Celia was a key player in the in­tro­duc­tion of equal mar­riage in the UK, af­ter she and Sue Wilkin­son took the gov­ern­ment to court in 2006 to recog­nise their 2003 mar­riage in Van­cou­ver. Now, Celia and Jenny’s work on pro­mot­ing peo­ple’s rights at the end of life mir­rors their mother’s ad­vo­cacy.

“Sheila cam­paigned for women’s con­trol over their bod­ies at the be­gin­ning of life and Celia and I are, I guess, work­ing for peo­ple’s con­trol over their bod­ies at the end of life,” she says.

They co-au­thored a re­port for the Welsh gov­ern­ment on in­creas­ing the un­der­stand­ing and up­take of Ad­vance De­ci­sions and it is on this topic Jenny will be speak­ing here, where such doc­u­ments are known as Ad­vance Health­care Di­rec­tives (see sidebar). Al­though she wants to raise aware­ness about them, that does not mean she thinks every­one should have one.

“That is an im­por­tant dis­tinc­tion; to know it is not the right tool for some peo­ple and it is the right tool for oth­ers.” There are pros and cons – you won’t have all the facts when com­pil­ing it, she points out. While some peo­ple are con­fi­dent they know what they would want if they were to be in a coma, a veg­e­ta­tive state, or min­i­mally con­scious, oth­ers be­lieve in putting their fate in the hands of their God or their doctor.

“It looks like that, if well pub­li­cised, about one in three peo­ple wants them and yet the up­take is only about 4 per cent.”

Al­though even­tual death is the one cer­tainty in life, peo­ple are still re­luc­tant to talk about it, let alone pre­pare for it. Even peo­ple who are pru­dent enough to make wills and set aside money for fu­neral costs may baulk at mak­ing con­tin­gency plans for the un­palat­able thought of be­ing still alive but in­ca­pac­i­tated.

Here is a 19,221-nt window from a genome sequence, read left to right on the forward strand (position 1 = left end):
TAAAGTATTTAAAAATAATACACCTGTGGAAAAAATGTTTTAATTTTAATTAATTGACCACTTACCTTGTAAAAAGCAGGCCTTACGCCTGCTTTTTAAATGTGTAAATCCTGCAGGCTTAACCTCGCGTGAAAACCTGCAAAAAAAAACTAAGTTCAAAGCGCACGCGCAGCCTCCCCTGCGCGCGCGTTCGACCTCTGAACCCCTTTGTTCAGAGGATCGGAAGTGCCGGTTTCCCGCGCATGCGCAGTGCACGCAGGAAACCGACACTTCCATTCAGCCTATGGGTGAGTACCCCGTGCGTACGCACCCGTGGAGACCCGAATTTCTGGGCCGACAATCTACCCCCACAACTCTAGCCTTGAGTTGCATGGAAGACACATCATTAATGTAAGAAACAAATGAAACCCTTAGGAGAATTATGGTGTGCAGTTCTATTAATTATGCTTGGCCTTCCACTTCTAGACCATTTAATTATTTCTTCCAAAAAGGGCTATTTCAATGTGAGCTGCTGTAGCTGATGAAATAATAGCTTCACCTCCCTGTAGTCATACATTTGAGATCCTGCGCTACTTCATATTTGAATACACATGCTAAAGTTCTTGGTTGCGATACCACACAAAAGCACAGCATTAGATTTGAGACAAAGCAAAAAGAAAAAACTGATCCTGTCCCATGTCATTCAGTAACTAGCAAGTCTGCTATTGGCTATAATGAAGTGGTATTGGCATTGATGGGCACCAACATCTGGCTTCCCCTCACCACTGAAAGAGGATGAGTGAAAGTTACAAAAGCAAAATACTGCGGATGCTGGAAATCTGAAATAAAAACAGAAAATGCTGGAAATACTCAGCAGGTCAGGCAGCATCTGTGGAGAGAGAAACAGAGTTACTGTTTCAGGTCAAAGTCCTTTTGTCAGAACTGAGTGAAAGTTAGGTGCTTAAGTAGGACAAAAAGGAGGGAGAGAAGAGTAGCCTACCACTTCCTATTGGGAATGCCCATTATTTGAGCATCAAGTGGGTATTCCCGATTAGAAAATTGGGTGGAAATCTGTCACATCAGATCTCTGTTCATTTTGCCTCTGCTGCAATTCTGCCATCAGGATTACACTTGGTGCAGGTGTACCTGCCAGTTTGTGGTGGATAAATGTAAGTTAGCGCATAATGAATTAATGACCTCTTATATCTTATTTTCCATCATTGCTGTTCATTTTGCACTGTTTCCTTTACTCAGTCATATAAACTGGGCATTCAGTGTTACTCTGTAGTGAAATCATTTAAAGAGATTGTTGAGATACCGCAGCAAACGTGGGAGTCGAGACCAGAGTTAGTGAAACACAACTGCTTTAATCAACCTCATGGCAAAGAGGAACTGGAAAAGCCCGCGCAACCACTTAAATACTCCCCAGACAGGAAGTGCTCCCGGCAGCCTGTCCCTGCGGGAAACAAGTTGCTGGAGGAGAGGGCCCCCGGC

“We talk a lot about peo­ple not want­ing to talk about death but I think there is a sec­ond prob­lem – peo­ple not want­ing to lis­ten to peo­ple talk about death,” says Jenny. Re­search has shown that it’s quite com­mon for peo­ple over 70 be­ing more will­ing to raise the sub­ject, only to be hushed by their adult chil­dren.

“We need to be hon­est and coura­geous and lis­ten and not shut peo­ple up,” stresses Jenny who, along with the rest of her fam­ily “did our damn­d­est” to en­sure their mother had the “good death” she wanted – at home – last year at the age of 86. Hav­ing pi­o­neered the con­cept of birth plans to sup­port women in gain­ing more au­ton­omy and choice, Sheila had a death plan for her­self.

Al­though able to com­mu­ni­cate her wishes her­self right up to the last few days, her Ad­vance De­ci­sion spec­i­fied she wanted what­ever quan­tity of drugs were nec­es­sary to keep her free from pain and dis­tress, even if that has­tened her death; if there was no prospect of re­cov­ery she did not want to be kept alive by ar­ti­fi­cial means and she did